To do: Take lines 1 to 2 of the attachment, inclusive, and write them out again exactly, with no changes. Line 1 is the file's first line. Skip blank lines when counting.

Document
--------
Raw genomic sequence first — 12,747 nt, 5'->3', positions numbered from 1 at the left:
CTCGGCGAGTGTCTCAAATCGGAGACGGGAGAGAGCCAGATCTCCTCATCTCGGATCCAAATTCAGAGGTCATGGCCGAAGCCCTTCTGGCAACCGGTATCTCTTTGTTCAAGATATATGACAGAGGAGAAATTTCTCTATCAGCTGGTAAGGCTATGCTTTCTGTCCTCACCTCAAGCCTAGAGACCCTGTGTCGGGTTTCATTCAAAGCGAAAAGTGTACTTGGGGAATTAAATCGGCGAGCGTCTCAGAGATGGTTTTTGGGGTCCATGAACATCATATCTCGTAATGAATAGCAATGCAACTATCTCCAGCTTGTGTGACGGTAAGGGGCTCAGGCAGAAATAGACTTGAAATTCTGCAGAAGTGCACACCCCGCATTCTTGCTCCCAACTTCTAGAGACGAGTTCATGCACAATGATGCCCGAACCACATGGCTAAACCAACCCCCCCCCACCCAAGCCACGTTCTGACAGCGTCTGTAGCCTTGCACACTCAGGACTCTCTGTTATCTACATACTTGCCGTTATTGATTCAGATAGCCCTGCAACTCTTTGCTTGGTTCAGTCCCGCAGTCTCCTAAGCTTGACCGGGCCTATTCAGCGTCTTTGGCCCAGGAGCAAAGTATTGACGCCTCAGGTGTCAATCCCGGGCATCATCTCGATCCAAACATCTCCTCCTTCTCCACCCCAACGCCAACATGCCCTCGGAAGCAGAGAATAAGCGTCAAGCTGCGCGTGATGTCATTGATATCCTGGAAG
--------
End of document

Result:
Raw genomic sequence first — 12,747 nt, 5'->3', positions numbered from 1 at the left:
CTCGGCGAGTGTCTCAAATCGGAGACGGGAGAGAGCCAGATCTCCTCATCTCGGATCCAAATTCAGAGGTCATGGCCGAAGCCCTTCTGGCAACCGGTATCTCTTTGTTCAAGATATATGACAGAGGAGAAATTTCTCTATCAGCTGGTAAGGCTATGCTTTCTGTCCTCACCTCAAGCCTAGAGACCCTGTGTCGGGTTTCATTCAAAGCGAAAAGTGTACTTGGGGAATTAAATCGGCGAGCGTCTCAGAGATGGTTTTTGGGGTCCATGAACATCATATCTCGTAATGAATAGCAATGCAACTATCTCCAGCTTGTGTGACGGTAAGGGGCTCAGGCAGAAATAGACTTGAAATTCTGCAGAAGTGCACACCCCGCATTCTTGCTCCCAACTTCTAGAGACGAGTTCATGCACAATGATGCCCGAACCACATGGCTAAACCAACCCCCCCCCACCCAAGCCACGTTCTGACAGCGTCTGTAGCCTTGCACACTCAGGACTCTCTGTTATCTACATACTTGCCGTTATTGATTCAGATAGCCCTGCAACTCTTTGCTTGGTTCAGTCCCGCAGTCTCCTAAGCTTGACCGGGCCTATTCAGCGTCTTTGGCCCAGGAGCAAAGTATTGACGCCTCAGGTGTCAATCCCGGGCATCATCTCGATCCAAACATCTCCTCCTTCTCCACCCCAACGCCAACATGCCCTCGGAAGCAGAGAATAAGCGTCAAGCTGCGCGTGATGTCATTGATATCCTGGAAG